Children with anaemia may be more likely to have adverse peri-operative outcomes including death and blood transfusion [2]. Our surgeons request a full blood count when booking for a major procedure. Iron deficiency anaemia can be identified easily through the red cell indices and subsequent correction arranged via the GP with oral iron; however in some cases, intravenous iron may be appropriate.

Childhood obesity is a growing problem and the recent PEACHY (PErioperAtive CHildhood obesity) study has highlighted that surgical patients have a higher prevalence of obesity compared to the general population [3]. Paediatric weight management services across the country vary significantly, so it is important to get to know which local services are available and refer appropriately. Generic online resources are available via links such as ‘change4life’ and ‘Moving Medicine’.

‘Mini mouth care matters’ is a Health Education England initiative to address the appalling level of tooth decay in children. Dental decay has an impact on children’s wellbeing and school attendance, and has massive financial implications for the NHS [4]. The adult I COUGH programme has shown that, along with other inventions, improving oral care pre-operatively can reduce postoperative chest infections [5].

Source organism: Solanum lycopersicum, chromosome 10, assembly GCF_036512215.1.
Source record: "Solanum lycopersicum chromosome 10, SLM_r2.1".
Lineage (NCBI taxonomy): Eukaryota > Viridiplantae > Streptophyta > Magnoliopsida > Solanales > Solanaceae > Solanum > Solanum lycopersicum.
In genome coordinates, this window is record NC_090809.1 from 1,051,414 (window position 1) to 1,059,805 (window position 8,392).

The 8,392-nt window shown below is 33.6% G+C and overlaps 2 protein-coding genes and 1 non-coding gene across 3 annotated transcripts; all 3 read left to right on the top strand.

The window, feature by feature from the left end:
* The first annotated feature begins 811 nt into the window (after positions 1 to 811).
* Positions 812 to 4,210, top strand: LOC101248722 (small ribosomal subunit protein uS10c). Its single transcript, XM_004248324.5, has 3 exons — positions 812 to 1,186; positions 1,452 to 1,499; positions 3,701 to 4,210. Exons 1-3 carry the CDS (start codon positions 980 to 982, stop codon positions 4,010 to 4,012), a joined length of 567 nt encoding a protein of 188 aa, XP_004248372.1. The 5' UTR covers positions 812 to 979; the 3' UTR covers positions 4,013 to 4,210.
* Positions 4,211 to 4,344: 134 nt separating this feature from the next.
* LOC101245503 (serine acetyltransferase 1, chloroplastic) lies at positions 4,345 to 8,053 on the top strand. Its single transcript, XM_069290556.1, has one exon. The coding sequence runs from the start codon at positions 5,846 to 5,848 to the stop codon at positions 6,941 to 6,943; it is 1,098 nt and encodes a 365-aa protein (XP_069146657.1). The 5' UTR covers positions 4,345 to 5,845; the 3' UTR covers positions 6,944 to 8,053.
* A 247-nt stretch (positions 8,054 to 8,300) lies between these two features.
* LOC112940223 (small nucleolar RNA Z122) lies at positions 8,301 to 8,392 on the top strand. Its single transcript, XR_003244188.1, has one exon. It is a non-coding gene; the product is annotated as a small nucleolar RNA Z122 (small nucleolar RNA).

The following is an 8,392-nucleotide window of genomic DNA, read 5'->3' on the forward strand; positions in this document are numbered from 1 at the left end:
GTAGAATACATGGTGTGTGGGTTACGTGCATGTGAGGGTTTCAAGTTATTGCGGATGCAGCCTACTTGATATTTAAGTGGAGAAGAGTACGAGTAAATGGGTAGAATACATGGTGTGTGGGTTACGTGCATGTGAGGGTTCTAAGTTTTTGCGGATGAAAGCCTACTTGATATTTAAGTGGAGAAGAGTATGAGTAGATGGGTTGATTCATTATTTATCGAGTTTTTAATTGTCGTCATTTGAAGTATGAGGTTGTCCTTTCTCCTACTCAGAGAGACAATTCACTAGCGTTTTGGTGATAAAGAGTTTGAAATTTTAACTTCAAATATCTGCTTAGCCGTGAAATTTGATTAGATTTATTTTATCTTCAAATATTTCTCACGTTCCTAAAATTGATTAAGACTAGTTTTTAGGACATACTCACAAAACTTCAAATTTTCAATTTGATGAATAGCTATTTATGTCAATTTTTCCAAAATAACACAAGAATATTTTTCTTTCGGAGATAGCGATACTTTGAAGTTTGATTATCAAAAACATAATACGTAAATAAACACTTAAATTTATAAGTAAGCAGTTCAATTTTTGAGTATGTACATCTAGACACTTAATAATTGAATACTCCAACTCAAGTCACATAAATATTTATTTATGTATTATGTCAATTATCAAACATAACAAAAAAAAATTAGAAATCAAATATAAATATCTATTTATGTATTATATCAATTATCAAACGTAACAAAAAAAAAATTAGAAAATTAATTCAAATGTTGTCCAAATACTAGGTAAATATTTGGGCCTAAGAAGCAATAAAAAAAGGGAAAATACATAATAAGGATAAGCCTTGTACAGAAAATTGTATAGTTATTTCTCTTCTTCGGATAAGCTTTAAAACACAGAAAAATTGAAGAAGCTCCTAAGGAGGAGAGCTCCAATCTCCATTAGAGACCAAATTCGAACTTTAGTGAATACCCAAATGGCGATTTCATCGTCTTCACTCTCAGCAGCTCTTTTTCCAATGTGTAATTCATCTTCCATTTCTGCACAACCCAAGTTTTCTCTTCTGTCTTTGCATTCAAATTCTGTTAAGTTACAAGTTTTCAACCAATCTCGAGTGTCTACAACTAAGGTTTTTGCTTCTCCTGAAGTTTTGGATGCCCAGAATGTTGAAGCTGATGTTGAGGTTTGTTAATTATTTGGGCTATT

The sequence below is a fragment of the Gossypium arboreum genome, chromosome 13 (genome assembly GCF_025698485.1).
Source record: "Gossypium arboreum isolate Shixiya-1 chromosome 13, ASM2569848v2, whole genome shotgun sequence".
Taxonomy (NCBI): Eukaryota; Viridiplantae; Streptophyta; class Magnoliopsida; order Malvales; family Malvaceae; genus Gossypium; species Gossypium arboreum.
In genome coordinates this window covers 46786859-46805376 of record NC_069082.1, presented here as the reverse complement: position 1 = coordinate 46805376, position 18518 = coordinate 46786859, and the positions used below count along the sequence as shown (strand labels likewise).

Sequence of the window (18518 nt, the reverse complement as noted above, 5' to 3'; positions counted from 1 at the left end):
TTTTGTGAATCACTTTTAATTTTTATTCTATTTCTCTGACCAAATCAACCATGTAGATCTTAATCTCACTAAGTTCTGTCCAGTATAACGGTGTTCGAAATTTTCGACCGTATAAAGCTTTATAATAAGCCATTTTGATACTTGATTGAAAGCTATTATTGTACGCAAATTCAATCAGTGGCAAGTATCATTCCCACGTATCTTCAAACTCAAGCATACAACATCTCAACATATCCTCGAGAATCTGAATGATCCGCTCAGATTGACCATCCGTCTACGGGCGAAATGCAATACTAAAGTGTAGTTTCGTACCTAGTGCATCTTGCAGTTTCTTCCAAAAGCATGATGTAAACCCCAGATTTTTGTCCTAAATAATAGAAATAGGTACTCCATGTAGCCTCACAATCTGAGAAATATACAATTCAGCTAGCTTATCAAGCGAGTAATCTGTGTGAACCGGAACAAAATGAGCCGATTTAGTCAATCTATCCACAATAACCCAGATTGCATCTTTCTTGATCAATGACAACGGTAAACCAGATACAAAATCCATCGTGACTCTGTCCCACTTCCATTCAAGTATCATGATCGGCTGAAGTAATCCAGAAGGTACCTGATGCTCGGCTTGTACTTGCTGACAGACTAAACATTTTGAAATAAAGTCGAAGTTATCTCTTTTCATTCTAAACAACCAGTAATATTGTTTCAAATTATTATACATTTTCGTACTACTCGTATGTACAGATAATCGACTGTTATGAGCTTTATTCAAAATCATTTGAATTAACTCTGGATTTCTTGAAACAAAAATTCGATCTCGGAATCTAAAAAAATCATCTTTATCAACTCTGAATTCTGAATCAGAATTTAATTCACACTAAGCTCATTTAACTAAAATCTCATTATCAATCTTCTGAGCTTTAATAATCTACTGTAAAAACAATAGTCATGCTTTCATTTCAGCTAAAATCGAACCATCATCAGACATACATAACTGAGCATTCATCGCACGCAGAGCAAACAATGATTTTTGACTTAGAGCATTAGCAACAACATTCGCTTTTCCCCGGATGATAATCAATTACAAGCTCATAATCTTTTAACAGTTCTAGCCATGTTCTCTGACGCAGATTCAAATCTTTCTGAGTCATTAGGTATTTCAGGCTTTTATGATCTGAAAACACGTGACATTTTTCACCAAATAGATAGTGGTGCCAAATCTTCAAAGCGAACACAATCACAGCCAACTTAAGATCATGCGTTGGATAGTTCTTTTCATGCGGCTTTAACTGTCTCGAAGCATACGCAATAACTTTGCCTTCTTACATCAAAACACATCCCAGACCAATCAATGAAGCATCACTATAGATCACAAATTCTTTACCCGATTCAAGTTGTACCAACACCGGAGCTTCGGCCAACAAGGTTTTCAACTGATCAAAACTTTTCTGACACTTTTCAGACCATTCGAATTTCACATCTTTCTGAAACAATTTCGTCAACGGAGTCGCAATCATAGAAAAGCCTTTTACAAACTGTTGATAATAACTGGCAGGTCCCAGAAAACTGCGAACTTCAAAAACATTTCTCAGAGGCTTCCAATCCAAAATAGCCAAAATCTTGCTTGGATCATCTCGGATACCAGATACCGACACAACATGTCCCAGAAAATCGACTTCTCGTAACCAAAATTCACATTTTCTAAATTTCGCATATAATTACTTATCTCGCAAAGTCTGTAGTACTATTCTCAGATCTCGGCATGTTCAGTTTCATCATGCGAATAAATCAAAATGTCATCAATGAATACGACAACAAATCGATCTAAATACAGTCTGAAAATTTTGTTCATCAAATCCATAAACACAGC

Improved pre-operative control of diabetes, in collaboration with the diabetes specialist team, has the potential to reduce peri-operative risk.

There is increasing investment to tackle the causes of preventable deaths in people with a learning disability and/ or autism. This will be facilitated by improving the uptake of the existing annual health check in primary care for people aged over 14 years with a learning disability. Pre-operative care services can encourage patients to engage in this process.

Before the pandemic, we were bound by the 18-week waiting time target. Currently most hospitals now have longer waits for less urgent procedures, so we can use this extra time in a positive way to optimise children’s health.

Consultation with the family